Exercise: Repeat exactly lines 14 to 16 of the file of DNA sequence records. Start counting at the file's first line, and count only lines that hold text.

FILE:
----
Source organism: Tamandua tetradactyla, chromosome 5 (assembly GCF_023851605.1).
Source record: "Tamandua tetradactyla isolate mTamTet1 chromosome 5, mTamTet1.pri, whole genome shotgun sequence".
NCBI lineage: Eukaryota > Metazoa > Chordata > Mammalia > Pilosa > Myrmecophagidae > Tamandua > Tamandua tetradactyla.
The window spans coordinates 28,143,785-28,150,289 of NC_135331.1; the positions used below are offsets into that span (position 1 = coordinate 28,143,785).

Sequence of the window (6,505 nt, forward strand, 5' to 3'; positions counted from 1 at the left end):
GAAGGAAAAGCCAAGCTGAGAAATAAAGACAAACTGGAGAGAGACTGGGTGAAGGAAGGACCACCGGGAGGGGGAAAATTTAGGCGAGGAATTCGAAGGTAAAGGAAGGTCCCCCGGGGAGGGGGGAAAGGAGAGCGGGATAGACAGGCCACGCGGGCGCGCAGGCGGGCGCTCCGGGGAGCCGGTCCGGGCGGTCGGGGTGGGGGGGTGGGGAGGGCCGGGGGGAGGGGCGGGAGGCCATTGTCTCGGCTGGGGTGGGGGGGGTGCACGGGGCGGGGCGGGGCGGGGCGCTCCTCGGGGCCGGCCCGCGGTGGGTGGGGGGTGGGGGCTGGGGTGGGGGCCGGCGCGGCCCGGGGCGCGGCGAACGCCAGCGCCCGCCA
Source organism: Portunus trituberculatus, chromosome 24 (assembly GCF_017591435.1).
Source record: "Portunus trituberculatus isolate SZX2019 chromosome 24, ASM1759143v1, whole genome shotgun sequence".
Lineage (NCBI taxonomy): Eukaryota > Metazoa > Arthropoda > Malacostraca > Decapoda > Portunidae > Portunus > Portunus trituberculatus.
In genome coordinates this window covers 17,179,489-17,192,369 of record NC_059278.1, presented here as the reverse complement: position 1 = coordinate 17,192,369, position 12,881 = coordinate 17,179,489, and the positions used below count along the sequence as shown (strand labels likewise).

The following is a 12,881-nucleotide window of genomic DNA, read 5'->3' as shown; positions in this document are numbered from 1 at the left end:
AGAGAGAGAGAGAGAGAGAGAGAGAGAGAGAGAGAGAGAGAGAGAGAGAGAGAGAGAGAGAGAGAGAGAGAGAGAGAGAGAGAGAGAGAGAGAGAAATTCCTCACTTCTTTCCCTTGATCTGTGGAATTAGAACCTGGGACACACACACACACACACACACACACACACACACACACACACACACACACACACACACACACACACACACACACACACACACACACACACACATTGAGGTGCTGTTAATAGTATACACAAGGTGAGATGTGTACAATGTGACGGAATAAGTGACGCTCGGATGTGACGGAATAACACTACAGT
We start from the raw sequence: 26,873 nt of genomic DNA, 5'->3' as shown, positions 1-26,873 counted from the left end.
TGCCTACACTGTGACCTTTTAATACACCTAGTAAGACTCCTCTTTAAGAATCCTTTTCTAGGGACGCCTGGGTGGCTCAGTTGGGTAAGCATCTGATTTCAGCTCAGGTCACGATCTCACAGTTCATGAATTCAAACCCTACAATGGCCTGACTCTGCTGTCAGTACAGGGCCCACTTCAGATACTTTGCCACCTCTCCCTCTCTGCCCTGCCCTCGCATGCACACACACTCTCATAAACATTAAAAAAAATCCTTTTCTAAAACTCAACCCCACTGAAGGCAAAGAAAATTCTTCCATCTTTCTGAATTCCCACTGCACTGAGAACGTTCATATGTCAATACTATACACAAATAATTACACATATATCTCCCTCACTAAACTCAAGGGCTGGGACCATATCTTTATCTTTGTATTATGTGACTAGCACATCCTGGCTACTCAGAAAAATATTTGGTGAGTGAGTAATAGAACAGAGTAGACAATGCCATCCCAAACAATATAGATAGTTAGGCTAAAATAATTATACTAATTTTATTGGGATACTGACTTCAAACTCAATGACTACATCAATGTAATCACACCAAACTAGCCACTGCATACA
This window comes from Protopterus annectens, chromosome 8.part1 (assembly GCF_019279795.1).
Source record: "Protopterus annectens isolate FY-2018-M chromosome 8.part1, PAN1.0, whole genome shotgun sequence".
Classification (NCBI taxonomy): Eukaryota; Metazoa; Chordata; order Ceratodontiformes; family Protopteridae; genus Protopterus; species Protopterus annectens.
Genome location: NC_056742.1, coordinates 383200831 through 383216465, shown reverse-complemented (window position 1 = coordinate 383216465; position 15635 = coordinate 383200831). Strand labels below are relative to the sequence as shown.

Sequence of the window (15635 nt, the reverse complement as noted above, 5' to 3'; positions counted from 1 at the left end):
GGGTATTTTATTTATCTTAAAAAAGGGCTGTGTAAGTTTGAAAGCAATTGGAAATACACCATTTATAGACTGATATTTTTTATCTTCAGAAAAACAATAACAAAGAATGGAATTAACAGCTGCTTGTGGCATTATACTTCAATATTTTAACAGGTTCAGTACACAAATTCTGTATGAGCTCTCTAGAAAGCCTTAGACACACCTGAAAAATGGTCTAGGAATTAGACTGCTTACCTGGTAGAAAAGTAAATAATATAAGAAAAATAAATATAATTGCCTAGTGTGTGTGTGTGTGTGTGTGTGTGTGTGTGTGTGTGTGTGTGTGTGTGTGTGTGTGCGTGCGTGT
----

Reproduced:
TGCCTACACTGTGACCTTTTAATACACCTAGTAAGACTCCTCTTTAAGAATCCTTTTCTAGGGACGCCTGGGTGGCTCAGTTGGGTAAGCATCTGATTTCAGCTCAGGTCACGATCTCACAGTTCATGAATTCAAACCCTACAATGGCCTGACTCTGCTGTCAGTACAGGGCCCACTTCAGATACTTTGCCACCTCTCCCTCTCTGCCCTGCCCTCGCATGCACACACACTCTCATAAACATTAAAAAAAATCCTTTTCTAAAACTCAACCCCACTGAAGGCAAAGAAAATTCTTCCATCTTTCTGAATTCCCACTGCACTGAGAACGTTCATATGTCAATACTATACACAAATAATTACACATATATCTCCCTCACTAAACTCAAGGGCTGGGACCATATCTTTATCTTTGTATTATGTGACTAGCACATCCTGGCTACTCAGAAAAATATTTGGTGAGTGAGTAATAGAACAGAGTAGACAATGCCATCCCAAACAATATAGATAGTTAGGCTAAAATAATTATACTAATTTTATTGGGATACTGACTTCAAACTCAATGACTACATCAATGTAATCACACCAAACTAGCCACTGCATACA
This window comes from Protopterus annectens, chromosome 8.part1 (assembly GCF_019279795.1).
Source record: "Protopterus annectens isolate FY-2018-M chromosome 8.part1, PAN1.0, whole genome shotgun sequence".